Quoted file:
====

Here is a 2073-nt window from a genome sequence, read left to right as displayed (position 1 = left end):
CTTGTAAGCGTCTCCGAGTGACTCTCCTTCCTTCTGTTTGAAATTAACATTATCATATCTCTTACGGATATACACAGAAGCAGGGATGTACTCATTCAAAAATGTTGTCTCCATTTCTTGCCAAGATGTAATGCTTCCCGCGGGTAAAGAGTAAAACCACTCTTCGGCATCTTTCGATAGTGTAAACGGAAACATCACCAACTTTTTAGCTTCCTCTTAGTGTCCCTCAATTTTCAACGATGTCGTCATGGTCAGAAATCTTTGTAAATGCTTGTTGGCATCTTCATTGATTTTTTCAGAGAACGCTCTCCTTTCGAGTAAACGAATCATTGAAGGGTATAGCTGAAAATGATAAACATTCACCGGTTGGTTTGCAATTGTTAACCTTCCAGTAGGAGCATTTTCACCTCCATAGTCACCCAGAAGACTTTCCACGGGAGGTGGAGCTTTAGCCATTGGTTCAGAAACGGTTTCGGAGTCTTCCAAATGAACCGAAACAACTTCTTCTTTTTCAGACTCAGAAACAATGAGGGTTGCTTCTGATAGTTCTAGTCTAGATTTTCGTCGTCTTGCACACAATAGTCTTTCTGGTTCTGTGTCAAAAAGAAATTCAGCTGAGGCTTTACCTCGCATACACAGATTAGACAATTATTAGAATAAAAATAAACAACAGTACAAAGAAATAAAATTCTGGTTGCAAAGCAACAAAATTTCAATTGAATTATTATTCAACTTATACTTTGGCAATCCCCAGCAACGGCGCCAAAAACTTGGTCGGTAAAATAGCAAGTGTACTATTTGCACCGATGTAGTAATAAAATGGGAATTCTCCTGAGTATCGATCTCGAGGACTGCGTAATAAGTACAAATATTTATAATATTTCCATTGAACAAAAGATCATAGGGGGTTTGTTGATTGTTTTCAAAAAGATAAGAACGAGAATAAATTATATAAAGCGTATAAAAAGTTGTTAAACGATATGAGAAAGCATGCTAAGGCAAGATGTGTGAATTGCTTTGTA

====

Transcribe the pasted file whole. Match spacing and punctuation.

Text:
Here is a 2073-nt window from a genome sequence, read left to right as displayed (position 1 = left end):
CTTGTAAGCGTCTCCGAGTGACTCTCCTTCCTTCTGTTTGAAATTAACATTATCATATCTCTTACGGATATACACAGAAGCAGGGATGTACTCATTCAAAAATGTTGTCTCCATTTCTTGCCAAGATGTAATGCTTCCCGCGGGTAAAGAGTAAAACCACTCTTCGGCATCTTTCGATAGTGTAAACGGAAACATCACCAACTTTTTAGCTTCCTCTTAGTGTCCCTCAATTTTCAACGATGTCGTCATGGTCAGAAATCTTTGTAAATGCTTGTTGGCATCTTCATTGATTTTTTCAGAGAACGCTCTCCTTTCGAGTAAACGAATCATTGAAGGGTATAGCTGAAAATGATAAACATTCACCGGTTGGTTTGCAATTGTTAACCTTCCAGTAGGAGCATTTTCACCTCCATAGTCACCCAGAAGACTTTCCACGGGAGGTGGAGCTTTAGCCATTGGTTCAGAAACGGTTTCGGAGTCTTCCAAATGAACCGAAACAACTTCTTCTTTTTCAGACTCAGAAACAATGAGGGTTGCTTCTGATAGTTCTAGTCTAGATTTTCGTCGTCTTGCACACAATAGTCTTTCTGGTTCTGTGTCAAAAAGAAATTCAGCTGAGGCTTTACCTCGCATACACAGATTAGACAATTATTAGAATAAAAATAAACAACAGTACAAAGAAATAAAATTCTGGTTGCAAAGCAACAAAATTTCAATTGAATTATTATTCAACTTATACTTTGGCAATCCCCAGCAACGGCGCCAAAAACTTGGTCGGTAAAATAGCAAGTGTACTATTTGCACCGATGTAGTAATAAAATGGGAATTCTCCTGAGTATCGATCTCGAGGACTGCGTAATAAGTACAAATATTTATAATATTTCCATTGAACAAAAGATCATAGGGGGTTTGTTGATTGTTTTCAAAAAGATAAGAACGAGAATAAATTATATAAAGCGTATAAAAAGTTGTTAAACGATATGAGAAAGCATGCTAAGGCAAGATGTGTGAATTGCTTTGTA